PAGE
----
(Corrugated) Metal Roof Waterproofing: Causes & 4 ways to waterproof

In the last two decades, metal construction has experienced great growth. If we take a closer look at the buildings around us, we will notice that most of our service, industrial and commercial buildings have both a metal structure and a (corrugated) sheet metal roof and/or facade. In this article, we will focus on metal roofs and the advantages that have led to their market dominance. We will also point out some of their disadvantages and make a brief analysis of the most common problems associated with metal roofs. Finally, we will highlight one of its most common problems: Leaks associated with sheet metal roof joints, and point out some solutions to repair such problems.

Reasons for leakage

A sheet metal roof (even in the form of a corrugated metal roof) can leak for a variety of reasons, including extreme environmental conditions, installation errors, or simply deterioration of the system. The most common situations that arise on a leaking roof are.

Failed fasteners

Screws are either too tight, too loose, or off-center, allowing water to enter open areas.

Fancy seam

The seam where two panels are joined together may have been incorrectly shaped or folded by the installer.

Failed flashing

Flashing details at joints or additions on a roof, such as pipes, chimneys or valleys, are usually complex details that require precise installation. Connection points can easily become the source of a leak.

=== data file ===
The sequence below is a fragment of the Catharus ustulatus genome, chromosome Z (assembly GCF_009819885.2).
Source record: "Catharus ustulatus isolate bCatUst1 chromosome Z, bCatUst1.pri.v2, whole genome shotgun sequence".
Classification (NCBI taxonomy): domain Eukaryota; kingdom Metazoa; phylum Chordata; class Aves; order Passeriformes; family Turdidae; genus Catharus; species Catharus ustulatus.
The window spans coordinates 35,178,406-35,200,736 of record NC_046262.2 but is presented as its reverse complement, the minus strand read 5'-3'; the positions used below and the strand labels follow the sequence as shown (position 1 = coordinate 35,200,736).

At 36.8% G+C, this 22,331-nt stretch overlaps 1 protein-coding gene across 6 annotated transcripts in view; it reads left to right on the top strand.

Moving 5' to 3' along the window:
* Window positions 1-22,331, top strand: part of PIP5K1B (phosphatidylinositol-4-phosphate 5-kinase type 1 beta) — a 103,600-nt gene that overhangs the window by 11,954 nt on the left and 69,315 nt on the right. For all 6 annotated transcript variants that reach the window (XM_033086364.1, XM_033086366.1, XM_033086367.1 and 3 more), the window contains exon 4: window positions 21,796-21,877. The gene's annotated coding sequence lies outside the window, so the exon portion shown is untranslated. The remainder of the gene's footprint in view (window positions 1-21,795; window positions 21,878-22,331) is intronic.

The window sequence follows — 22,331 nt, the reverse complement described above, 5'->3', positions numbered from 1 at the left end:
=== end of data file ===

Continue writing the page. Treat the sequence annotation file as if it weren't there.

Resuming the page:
Failed caulking – Caulking or weatherstripping is used to seal out water, dirt and other debris that could affect a metal roof. If these are damaged, missing or incorrectly fitted, leakage may occur.

Wrong roof pitch

If the roof does not have the proper slope and does not allow for easy rainfall, water can enter the roof at the weakest points: Joints, penetrations, etc.

Most metal roofs are coated with protective paints or coatings specifically designed for corrosion protection. If this protective layer is simply blown away or dissolved, exposing the underlying metal, then corrosion begins.

Deterioration of the coating of the metal roof can be caused by several factors:

Building use

High winds, high moisture content, and activities within a building contribute to additional tensile stress on the roof. For example, repeated movements due to thermal expansion and contraction or vibration cause microscopic cracks and scratches in the roof coating and accelerate the attack of water particles, which promotes the development of corrosion.

Saltwater corrosion

Buildings near the coast are more susceptible to corrosion development. This is because salt water, an electrolyte solution, contains more dissolved ions than fresh water, which means electrons can move more easily. Since rusting involves the movement of electrons, iron rusts faster in salt water than in fresh water.

Dissimilar metals

When certain metals are compounded, a negative interaction can occur, causing early corrosion that would not otherwise occur. Therefore, it is important to analyze such situations and, if necessary, apply separating layers to avoid contact between such dissimilar materials.
Cut Edges – Edge creep occurs at the cut edges of a steel roof, i.e. minimal rust occurs at the cut edge. Many details in a standing seam metal roof have folded edges that hide the cut edge of the metal. Cut edges are susceptible to weathering, oxidation and pollutants because they are exposed and do not have a protective coating like the rest of the metal or aluminum siding.

Oil conservation